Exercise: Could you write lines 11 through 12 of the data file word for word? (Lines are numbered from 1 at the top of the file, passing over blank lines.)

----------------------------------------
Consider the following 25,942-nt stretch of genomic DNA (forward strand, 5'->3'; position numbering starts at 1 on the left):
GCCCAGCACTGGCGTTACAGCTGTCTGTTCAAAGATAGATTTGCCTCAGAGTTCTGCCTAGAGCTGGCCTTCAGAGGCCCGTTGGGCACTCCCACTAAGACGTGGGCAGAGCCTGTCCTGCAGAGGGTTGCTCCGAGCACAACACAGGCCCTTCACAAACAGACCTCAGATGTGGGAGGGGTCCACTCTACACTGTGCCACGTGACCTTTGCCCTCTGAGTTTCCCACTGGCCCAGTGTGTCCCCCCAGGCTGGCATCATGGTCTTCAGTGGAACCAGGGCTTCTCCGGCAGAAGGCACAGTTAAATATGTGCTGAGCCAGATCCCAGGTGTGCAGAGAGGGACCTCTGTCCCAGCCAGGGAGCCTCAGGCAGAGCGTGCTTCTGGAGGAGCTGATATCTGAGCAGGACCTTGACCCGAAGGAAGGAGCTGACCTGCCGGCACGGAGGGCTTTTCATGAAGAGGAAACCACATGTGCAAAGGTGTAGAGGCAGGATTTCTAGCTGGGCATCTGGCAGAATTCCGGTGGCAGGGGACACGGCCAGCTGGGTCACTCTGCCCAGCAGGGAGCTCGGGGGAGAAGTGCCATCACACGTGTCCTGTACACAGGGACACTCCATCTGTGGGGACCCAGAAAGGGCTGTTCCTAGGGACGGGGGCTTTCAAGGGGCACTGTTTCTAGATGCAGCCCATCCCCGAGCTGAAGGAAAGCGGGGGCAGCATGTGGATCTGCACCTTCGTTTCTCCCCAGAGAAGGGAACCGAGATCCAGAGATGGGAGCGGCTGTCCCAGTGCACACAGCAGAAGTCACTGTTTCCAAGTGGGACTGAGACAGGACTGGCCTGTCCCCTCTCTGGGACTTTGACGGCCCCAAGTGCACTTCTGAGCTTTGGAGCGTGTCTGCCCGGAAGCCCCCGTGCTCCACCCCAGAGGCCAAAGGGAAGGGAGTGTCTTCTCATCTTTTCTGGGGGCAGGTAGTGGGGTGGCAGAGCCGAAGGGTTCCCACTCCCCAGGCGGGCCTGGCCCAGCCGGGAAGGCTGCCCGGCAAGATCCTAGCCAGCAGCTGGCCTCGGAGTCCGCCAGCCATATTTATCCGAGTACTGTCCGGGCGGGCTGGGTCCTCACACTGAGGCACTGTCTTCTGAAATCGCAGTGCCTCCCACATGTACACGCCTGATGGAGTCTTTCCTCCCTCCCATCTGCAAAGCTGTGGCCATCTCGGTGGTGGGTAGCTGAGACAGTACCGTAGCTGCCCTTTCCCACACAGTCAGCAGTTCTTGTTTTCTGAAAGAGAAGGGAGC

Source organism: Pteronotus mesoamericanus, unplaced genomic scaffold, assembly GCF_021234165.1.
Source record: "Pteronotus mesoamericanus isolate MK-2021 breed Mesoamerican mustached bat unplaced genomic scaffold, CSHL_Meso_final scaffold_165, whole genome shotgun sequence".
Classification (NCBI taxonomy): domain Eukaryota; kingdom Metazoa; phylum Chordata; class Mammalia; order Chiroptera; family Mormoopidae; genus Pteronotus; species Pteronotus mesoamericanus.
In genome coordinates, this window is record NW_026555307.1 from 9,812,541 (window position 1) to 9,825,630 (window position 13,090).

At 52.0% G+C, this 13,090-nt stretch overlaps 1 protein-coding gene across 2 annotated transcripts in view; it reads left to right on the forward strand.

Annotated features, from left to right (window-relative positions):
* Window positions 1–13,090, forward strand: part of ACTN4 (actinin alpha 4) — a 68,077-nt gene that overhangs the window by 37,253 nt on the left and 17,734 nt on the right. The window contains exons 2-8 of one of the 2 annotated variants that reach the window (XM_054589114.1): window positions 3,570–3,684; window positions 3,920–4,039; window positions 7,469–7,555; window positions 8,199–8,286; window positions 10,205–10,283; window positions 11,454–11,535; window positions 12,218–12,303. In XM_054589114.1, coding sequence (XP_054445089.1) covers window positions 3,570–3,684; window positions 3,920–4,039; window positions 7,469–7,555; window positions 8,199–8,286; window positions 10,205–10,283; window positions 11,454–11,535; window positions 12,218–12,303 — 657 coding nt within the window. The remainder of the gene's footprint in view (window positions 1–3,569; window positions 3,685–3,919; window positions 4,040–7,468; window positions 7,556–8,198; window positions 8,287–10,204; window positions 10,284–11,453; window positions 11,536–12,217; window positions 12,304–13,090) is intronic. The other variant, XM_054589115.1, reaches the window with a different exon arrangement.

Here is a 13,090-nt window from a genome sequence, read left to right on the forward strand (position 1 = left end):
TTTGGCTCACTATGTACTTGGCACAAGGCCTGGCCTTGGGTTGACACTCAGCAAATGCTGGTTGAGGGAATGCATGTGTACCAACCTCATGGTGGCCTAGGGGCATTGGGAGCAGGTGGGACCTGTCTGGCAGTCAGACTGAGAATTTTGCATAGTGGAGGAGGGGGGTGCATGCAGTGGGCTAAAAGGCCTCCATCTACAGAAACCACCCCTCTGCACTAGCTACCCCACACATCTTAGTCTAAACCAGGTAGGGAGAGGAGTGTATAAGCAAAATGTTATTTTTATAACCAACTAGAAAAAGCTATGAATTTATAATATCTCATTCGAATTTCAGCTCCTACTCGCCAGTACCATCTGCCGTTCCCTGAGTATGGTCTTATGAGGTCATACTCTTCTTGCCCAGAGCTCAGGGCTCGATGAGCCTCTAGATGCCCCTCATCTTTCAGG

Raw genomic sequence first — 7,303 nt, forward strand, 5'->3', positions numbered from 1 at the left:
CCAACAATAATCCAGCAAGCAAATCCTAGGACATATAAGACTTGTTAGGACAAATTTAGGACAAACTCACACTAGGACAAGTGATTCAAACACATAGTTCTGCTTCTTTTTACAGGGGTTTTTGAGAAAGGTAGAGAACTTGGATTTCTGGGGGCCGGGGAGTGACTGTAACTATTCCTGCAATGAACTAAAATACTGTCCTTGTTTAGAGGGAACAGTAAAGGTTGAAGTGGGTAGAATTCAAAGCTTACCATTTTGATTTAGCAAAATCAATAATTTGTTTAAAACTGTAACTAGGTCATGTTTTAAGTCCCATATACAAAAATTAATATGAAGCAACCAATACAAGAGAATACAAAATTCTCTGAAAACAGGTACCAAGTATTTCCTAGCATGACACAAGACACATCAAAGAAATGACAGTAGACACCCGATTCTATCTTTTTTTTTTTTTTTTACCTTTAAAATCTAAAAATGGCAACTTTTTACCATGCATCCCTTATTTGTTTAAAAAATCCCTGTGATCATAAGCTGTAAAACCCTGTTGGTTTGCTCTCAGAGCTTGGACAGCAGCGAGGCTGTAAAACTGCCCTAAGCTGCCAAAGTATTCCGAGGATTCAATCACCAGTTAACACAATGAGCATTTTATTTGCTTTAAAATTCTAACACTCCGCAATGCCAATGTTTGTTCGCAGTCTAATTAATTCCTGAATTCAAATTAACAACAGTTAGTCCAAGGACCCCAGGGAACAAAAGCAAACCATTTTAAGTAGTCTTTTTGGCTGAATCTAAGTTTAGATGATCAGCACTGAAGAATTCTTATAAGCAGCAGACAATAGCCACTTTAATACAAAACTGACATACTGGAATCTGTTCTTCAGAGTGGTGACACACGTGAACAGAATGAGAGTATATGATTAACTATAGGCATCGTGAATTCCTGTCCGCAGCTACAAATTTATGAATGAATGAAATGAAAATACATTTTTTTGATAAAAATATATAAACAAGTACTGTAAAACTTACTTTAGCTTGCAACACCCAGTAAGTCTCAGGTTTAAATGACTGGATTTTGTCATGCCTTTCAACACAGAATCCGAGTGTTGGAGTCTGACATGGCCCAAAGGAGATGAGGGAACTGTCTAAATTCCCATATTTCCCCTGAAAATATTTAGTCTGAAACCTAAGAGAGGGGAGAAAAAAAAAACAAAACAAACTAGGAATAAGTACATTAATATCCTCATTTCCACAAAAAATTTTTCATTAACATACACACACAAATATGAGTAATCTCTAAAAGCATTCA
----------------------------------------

TTTGGCTCACTATGTACTTGGCACAAGGCCTGGCCTTGGGTTGACACTCAGCAAATGCTGGTTGAGGGAATGCATGTGTACCAACCTCATGGTGGCCTAGGGGCATTGGGAGCAGGTGGGACCTGTCTGGCAGTCAGACTGAGAATTTTGCATAGTGGAGGAGGGGGGTGCATGCAGTGGGCTAAAAGGCCTCCATCTACAGAAACCACCCCTCTGCACTAGCTACCCCACACATCTTAGTCTAAACCAGGTAGGGAGAGGAGTGTATAAGCAAAATGTTATTTTTATAACCAACTAGAAAAAGCTATGAATTTATAATATCTCATTCGAATTTCAGCTCCTACTCGCCAGTACCATCTGCCGTTCCCTGAGTATGGTCTTATGAGGTCATACTCTTCTTGCCCAGAGCTCAGGGCTCGATGAGCCTCTAGATGCCCCTCATCTTTCAGG

Raw genomic sequence first — 7,303 nt, forward strand, 5'->3', positions numbered from 1 at the left: